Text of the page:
Asda expands indoor card testing to help visually impaired customers shop

Asda has announced it is expanding its testing of new technologies that make it easier for blind and partially sighted customers to find their way around shops while shopping.

After a first try at Asdas As a designated Technology Innovation Store in Stevenage, the supermarket is integrating an additional 10 stores into the GoodMaps smartphone app.

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Asda instore trial

The app makes it possible to determine a user’s location with an accuracy of one meter. It will then convey instructions about specific product groups or areas via audio, enlarged graphics and touch commands.

use buyers The app can also search for important landmarks within the store, e.g. B. toilets, pharmacies or cash registers.

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The app can also search for specific product categories on the shelves to guide the customer as close as possible to the item they are looking for.

The new stores that will be compatible with GoodMaps navigation technology are Blackburn, Caerphilly, Hulme, Totton, York, Killingbeck, Milton Keynes, Aintree, Queslett (Birmingham) and Wembley.

Neil Fairclough, Senior Director of Retail Transformation Asda, said: “The trial at our Stevenage store has shown us that this technology can really make a difference for customers who previously had difficulty navigating down aisles when shopping.

“The value of this testing is that we can leverage the insights from each step and better integrate the technology as we move further into the testing phase to provide an even better experience for our customers and colleagues in those test stores.”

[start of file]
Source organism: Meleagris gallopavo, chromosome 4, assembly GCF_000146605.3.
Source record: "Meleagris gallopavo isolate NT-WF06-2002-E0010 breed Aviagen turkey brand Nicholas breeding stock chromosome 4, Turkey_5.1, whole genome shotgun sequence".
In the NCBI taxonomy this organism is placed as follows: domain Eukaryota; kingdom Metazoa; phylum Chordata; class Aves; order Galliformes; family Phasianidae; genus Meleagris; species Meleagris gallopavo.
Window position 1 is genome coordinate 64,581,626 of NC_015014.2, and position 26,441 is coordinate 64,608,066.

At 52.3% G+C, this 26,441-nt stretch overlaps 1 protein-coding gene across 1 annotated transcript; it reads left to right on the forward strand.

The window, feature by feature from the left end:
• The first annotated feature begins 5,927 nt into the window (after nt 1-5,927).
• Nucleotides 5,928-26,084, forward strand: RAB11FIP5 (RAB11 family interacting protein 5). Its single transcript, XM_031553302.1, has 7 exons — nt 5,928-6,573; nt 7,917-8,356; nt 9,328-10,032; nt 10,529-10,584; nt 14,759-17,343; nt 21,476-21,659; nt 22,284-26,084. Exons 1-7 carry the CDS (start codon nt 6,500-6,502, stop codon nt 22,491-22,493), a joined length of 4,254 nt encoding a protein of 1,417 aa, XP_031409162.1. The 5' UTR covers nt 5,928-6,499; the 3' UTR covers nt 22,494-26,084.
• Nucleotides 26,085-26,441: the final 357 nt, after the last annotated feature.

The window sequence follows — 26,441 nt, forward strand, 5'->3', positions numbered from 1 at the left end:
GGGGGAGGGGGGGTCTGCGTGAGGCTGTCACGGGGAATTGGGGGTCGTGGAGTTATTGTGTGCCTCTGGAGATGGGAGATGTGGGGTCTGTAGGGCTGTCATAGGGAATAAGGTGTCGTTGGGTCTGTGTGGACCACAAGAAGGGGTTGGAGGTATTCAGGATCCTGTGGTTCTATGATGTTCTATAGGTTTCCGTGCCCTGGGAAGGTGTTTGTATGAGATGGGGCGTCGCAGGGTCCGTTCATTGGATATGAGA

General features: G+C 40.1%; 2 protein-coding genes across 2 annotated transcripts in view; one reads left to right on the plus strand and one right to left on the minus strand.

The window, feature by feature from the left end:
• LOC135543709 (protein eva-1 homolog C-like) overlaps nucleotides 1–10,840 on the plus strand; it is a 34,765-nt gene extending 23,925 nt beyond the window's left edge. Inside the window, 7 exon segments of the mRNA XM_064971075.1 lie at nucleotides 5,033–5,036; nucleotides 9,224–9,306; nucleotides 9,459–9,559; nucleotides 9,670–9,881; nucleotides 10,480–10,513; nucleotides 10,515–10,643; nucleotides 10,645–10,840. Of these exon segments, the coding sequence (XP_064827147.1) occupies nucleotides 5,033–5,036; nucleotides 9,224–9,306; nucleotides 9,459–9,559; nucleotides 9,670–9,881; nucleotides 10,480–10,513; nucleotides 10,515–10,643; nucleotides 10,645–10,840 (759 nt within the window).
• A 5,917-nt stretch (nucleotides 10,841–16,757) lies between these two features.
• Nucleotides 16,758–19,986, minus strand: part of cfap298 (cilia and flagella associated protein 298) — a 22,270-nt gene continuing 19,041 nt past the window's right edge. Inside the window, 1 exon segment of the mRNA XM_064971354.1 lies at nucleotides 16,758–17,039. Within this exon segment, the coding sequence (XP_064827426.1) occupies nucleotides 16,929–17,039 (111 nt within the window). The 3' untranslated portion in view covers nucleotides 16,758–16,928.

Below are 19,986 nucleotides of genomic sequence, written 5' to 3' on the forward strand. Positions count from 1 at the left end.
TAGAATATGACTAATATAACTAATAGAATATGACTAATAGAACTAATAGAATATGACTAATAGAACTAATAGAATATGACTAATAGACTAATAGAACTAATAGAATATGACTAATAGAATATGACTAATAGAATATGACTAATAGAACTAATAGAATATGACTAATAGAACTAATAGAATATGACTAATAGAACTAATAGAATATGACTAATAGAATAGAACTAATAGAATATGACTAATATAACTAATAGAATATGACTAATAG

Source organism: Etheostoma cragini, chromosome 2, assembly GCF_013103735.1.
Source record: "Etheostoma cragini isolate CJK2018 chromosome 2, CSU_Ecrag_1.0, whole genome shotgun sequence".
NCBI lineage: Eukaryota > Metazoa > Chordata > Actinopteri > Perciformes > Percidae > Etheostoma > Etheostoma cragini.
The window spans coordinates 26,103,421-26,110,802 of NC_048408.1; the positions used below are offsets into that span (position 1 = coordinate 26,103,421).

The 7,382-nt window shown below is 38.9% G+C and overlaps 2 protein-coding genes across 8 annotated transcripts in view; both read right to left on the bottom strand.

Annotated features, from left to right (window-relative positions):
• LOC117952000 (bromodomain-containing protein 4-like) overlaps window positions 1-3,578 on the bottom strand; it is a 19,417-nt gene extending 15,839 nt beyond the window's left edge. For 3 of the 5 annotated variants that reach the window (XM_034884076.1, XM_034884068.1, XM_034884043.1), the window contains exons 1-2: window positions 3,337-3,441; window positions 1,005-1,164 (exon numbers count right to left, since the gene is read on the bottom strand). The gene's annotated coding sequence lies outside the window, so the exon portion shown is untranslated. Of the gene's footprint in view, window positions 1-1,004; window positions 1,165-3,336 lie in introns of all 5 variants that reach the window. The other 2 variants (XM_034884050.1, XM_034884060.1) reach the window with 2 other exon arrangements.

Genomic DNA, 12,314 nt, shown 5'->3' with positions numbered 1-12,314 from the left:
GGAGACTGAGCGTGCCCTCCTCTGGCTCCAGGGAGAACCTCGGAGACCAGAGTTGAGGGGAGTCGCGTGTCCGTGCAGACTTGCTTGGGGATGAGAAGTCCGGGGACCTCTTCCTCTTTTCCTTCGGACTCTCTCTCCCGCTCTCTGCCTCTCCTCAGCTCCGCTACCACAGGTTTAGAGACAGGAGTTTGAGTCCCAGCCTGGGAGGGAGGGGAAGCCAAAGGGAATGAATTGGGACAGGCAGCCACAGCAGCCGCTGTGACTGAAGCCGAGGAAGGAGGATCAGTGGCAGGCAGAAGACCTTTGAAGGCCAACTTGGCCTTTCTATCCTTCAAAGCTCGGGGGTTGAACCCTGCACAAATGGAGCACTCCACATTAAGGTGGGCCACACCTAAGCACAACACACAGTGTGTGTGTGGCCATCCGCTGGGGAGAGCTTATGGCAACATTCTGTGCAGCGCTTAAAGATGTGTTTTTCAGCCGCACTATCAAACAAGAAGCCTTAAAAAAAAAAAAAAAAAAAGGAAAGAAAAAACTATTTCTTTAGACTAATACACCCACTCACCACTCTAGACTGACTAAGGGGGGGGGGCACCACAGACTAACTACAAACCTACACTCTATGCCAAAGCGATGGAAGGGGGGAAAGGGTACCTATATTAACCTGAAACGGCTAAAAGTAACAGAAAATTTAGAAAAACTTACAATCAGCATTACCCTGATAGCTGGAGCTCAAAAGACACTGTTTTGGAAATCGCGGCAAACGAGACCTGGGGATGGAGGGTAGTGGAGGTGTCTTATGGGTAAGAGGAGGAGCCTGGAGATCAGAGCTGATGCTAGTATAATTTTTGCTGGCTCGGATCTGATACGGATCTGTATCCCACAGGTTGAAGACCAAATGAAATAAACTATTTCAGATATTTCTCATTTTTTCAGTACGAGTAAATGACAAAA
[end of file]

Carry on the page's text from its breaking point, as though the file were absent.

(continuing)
Neil Barnfather, VP Europe at GoodMaps, said: “Enabling people to get around autonomously, on their terms and in a way they choose has been a worthy goal for decades. GoodMaps infrastructure-free technology offers something so often taken for granted; just being able to access a place without thinking.

“Asda’s unmatched commitment to breaking down barriers to inclusion is revolutionizing the way our community can meet a fundamental need, which is being able to shop for your weekly groceries. We very much look forward to further expanding the reach of GoodMaps technology in partnership with Asda.”

Marc Powell, RNIB Accessibility Innovation Lead, said: “We know that shopping for blind and partially sighted people can be challenging, from navigating a store to locating and understanding products. That’s why it’s so great to see an influential retailer like Asda proactively championing accessibility through technologies like GoodMaps.

“This is an encouraging step forward in creating a more inclusive world and an example of how improving accessibility for people with vision loss can improve the customer experience for all.

“We call on all retailers to ensure that accessibility is truly a priority so that new technologies and advances are leveraged to improve the shopping experience for people with disabilities and prevent the spread of inequalities.” Asda expands indoor card testing to help visually impaired customers shop

Fry Electronics Team

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